Luck, H. et al. Regulation of obesity-related insulin resistance with gut anti-inflammatory agents. Cell Metab. 21, 527–542 (2015). This study shows that a gut-specific anti-inflammatory agent (5-aminosalicyclic acid) improves bowel inflammation and metabolic parameters by reducing intestinal permeability and endotoxaemia.
Garidou, L. et al. The gut microbiota regulates intestinal CD4 T cells expressing RORγt and controls metabolic disease. Cell Metab. 22, 100–112 (2015).
Johnson, A. M. et al. High fat diet causes depletion of intestinal eosinophils associated with intestinal permeability. PLOS ONE 10, e0122195 (2015).
Monteiro-Sepulveda, M. et al. Jejunal T cell inflammation in human obesity correlates with decreased enterocyte insulin signaling. Cell Metab. 22, 113–124 (2015).
Ma, T. Y. et al. TNF-α-induced increase in intestinal epithelial tight junction permeability requires NF-κB activation. Am. J. Physiol. Gastrointest. Liver Physiol. 286, G367–G376 (2004).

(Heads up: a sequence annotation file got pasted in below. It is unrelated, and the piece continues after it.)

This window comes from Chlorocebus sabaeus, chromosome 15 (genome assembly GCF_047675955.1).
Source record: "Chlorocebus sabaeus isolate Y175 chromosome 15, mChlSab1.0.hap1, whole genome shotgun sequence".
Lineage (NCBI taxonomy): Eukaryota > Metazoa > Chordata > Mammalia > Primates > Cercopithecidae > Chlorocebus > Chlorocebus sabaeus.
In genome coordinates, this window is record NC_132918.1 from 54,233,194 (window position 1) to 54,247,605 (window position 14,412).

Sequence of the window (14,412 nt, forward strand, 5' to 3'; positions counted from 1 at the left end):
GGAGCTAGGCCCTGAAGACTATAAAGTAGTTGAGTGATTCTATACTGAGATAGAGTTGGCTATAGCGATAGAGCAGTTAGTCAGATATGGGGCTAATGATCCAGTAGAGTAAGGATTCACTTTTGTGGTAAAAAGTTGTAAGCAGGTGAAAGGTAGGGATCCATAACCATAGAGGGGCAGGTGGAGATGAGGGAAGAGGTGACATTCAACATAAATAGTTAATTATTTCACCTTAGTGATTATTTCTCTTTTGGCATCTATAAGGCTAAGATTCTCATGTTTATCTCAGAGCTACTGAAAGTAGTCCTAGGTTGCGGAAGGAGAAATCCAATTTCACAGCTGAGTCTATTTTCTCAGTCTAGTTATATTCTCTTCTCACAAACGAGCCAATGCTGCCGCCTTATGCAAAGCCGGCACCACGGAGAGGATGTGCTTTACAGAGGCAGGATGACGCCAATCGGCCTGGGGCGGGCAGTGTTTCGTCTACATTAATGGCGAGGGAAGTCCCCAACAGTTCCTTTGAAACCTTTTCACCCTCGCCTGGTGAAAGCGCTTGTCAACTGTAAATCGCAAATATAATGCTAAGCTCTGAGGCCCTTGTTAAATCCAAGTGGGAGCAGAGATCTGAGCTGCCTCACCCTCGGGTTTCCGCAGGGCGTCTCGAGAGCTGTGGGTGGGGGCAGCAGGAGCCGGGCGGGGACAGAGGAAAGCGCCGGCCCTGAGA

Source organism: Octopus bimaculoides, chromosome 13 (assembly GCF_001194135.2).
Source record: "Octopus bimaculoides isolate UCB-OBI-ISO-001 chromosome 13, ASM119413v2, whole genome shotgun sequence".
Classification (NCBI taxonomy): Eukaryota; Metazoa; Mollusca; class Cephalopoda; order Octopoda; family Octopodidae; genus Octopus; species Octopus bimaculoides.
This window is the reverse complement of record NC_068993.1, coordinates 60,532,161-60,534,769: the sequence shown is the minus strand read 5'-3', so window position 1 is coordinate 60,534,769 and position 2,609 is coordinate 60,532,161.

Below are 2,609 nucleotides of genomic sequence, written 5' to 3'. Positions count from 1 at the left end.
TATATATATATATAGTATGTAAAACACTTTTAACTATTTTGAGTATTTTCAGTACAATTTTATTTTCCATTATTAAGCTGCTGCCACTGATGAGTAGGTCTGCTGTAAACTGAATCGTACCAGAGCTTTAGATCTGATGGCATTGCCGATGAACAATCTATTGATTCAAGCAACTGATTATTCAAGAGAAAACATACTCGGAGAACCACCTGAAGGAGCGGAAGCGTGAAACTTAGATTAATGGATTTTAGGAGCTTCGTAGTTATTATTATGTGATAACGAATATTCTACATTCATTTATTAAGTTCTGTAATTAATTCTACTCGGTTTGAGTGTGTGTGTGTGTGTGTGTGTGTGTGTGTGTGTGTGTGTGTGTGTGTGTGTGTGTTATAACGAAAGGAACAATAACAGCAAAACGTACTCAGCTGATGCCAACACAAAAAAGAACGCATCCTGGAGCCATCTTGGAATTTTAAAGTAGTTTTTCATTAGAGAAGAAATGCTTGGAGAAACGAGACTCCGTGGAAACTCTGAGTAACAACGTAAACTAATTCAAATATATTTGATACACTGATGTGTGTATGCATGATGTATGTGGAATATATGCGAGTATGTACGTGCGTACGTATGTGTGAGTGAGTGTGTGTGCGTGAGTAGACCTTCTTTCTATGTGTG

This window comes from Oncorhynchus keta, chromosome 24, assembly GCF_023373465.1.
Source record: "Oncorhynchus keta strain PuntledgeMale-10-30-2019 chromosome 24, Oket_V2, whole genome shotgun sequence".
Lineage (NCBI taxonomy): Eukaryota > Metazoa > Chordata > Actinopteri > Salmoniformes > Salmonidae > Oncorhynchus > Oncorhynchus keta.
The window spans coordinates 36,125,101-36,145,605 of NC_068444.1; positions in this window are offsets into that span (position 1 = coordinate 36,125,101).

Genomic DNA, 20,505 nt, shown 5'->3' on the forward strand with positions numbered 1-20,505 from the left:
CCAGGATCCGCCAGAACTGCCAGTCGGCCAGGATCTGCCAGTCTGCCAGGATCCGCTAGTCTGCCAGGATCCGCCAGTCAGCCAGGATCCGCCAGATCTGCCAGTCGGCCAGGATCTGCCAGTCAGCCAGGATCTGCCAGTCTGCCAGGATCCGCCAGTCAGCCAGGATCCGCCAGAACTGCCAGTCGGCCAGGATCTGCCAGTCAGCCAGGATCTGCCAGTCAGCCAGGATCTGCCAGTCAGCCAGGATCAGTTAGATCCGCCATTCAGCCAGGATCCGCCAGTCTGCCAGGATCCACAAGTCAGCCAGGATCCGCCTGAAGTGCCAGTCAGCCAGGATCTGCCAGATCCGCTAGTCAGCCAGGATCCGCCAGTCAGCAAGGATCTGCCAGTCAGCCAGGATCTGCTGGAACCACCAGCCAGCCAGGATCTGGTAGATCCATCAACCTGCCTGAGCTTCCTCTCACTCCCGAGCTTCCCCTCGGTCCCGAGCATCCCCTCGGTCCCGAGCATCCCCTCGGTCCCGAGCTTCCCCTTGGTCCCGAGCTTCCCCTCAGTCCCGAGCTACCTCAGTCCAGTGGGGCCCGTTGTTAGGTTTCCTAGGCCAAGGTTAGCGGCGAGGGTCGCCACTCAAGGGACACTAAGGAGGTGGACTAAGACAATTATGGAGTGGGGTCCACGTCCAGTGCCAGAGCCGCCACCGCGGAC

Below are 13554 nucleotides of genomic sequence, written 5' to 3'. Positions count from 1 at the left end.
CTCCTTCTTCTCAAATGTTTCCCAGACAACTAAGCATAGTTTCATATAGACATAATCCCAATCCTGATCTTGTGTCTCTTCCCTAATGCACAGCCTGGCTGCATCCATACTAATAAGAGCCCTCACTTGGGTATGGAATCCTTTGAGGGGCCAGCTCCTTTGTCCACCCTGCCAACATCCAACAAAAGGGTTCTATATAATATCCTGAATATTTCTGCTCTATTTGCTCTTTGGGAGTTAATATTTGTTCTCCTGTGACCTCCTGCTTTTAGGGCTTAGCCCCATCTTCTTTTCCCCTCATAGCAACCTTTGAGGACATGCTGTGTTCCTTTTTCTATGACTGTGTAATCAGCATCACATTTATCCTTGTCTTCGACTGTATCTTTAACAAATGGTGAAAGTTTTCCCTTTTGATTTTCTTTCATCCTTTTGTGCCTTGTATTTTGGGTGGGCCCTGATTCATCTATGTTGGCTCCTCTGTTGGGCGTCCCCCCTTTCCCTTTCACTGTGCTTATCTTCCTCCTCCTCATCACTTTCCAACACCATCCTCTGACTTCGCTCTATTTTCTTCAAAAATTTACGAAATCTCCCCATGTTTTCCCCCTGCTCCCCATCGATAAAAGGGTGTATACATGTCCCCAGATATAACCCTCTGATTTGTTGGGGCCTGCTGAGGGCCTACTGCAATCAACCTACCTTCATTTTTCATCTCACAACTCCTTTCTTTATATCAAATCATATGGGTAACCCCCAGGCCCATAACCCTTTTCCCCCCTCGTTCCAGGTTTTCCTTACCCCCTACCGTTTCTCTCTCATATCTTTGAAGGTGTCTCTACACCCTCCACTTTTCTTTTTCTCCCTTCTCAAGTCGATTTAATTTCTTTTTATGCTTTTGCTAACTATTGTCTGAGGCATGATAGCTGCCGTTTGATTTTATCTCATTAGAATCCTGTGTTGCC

Winer, D. A., Luck, H., Tsai, S. & Winer, S. The intestinal immune system in obesity and insulin resistance. Cell Metab. 23, 413–426 (2016).
Martinez-Lopez, M. et al. Microbiota sensing by mincle-syk axis in dendritic cells regulates interleukin-17 and -22 production and promotes intestinal barrier integrity. Immunity 50, 446–461 (2019).
Sonnenberg, G. F. et al. Innate lymphoid cells promote anatomical containment of lymphoid-resident commensal bacteria. Science 336, 1321–1325 (2012).
Kruglov, A. A. et al. Nonredundant function of soluble LTα3 produced by innate lymphoid cells in intestinal homeostasis. Science 342, 1243–1246 (2013).
Stockinger, B. & Omenetti, S. The dichotomous nature of T helper 17 cells. Nat. Rev. Immunol. 17, 535–544 (2017).
Upadhyay, V. et al. Lymphotoxin regulates commensal responses to enable diet-induced obesity. Nat. Immunol. 13, 947–953 (2012).
Pamir, N., McMillen, T. S., Edgel, K. A., Kim, F. & LeBoeuf, R. C. Deficiency of lymphotoxin-α does not exacerbate high-fat diet-induced obesity but does enhance inflammation in mice. Am. J. Physiol. Endocrinol. Metab. 302, E961–E971 (2012).
Darnaud, M. et al. Enteric delivery of regenerating family member 3 alpha alters the intestinal microbiota and controls inflammation in mice with colitis. Gastroenterology 154, 1009–1023 (2018).